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The Value of Memory

6 Comments 08 June 2010

Henri Nouwen was an author and priest among other things and he has written beautiful things that stir my soul.  I could spend an entire blog quoting from his writings and pondering the meanings of this and that, but on the particular subject of memories, I always think of this quote.

“Our hope is built on our memories.  Without memories there are no expectations.  We do not always realize that among the best thing we can give each other are good memories: kind words, signs of affection, gestures of sympathy, peaceful silences and joyful celebrations.  At the time all may have seemed obvious, simple and without many consequences, but as memories they can save us in the midst of confusion, fear and darkness…These memories might be dormant during our day-to-day living, but in times of crisis they often reveal their real revitalizing power.”

I started thinking about this quote because of what I feel like is my current loss of memory.  I feel like I can’t remember things as well as I did in the past.  Things like ideas or names or numbers.  I thought I was losing my mind, but my friend (and past counselor) told me that my brain is simply overloaded and stressed out.  But what is at stake is much greater than names or ideas for posts or even my phone number, for goodness sake, it is my soul!  Life is crushing, it is overwhelming if I allow it to be and I want to be conscious of two things, of giving those I love good memories and remembering the things, the thoughts and the stories that are of value to me.

I have realized that when I am quiet and take a moment, even just an hour or so to think or read or WRITE, that I remember.  I remember the things that are whirling around down in that soul of mine.  My mind can engage and I am able to connect with that soul.  Then there is the realization that more is going on inside this person than the craziness that seems to consume my days and I feel that hope that Nouwen speaks about.  But honestly, I struggle to be quiet, I want to tweet or read a post, or comment or google something or figure out how to become a better writer.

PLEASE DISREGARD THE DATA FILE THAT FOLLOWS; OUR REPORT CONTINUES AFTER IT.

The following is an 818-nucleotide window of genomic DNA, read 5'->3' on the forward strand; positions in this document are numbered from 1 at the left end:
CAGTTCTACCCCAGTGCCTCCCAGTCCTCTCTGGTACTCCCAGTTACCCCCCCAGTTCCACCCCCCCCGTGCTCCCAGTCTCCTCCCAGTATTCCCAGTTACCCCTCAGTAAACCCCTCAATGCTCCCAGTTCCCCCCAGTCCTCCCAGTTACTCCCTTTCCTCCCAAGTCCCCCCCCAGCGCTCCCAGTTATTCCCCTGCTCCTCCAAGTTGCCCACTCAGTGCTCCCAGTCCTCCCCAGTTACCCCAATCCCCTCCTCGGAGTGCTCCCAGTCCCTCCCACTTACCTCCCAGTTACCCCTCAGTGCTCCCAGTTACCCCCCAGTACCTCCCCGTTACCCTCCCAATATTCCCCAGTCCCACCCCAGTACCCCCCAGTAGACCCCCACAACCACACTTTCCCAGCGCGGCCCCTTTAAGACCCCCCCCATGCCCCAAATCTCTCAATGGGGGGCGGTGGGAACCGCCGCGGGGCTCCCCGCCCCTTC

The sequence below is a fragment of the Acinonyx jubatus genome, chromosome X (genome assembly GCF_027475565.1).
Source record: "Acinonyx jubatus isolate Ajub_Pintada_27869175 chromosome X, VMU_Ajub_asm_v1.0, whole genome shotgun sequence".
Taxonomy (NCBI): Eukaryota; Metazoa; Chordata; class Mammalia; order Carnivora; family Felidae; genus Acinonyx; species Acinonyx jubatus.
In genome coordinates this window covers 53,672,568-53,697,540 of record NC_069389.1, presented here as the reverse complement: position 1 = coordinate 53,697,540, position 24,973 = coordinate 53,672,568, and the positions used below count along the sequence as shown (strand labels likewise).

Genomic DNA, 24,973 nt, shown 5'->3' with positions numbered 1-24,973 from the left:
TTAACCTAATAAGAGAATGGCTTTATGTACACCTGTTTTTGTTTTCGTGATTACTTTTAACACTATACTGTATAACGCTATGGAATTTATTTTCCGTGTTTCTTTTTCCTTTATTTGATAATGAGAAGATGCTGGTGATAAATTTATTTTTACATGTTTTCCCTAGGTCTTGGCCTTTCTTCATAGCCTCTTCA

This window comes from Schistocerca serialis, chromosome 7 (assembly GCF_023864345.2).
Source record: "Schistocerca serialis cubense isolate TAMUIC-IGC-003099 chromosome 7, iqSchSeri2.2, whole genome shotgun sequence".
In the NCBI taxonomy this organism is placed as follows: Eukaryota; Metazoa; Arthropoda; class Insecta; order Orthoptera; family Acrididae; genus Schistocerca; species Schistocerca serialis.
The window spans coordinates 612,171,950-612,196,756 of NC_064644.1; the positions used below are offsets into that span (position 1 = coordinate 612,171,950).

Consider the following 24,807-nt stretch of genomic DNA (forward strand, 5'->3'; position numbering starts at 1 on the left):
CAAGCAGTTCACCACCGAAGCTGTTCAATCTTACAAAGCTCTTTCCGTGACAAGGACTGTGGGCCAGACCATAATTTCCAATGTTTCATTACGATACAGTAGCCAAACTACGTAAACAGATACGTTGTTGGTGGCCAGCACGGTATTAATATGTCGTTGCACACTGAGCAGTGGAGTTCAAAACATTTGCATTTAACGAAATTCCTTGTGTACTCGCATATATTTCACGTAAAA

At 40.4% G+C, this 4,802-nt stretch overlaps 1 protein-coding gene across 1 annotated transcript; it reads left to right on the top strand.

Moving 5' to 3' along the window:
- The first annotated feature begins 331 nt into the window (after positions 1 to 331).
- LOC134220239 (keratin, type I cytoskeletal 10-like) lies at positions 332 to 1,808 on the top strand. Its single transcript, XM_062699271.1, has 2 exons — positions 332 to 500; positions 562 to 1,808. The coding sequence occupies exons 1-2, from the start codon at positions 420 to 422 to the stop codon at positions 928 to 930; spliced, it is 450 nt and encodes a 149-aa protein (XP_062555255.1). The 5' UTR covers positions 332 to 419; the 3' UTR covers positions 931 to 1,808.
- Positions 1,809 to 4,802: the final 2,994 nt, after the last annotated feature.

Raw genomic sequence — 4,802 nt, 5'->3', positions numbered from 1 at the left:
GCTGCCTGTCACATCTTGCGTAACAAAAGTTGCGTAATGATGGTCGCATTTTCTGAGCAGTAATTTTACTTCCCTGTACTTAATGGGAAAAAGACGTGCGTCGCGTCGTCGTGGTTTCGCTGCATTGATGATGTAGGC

There is always something to do, but I am beginning to believe that if I do not discipline myself to both build memories and remember, then I will all but disappear and lose hope.  This blog actually helps me, it helps my memory.  I have to be still, if even for a few moments, to think, to ponder the things that stir my soul, the experiences that I have lived through today, and in my life, that are in my memory and worth sharing.

But on the flip-side, how easy it can be to spend time writing and not with those whom I long to make new memories with in the here and now.  Fine lines to walk all around me.

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6 Comments so far

  1. Jessica M says:

    I am currently reading his “Return of the Prodigal Son” and LOVE it!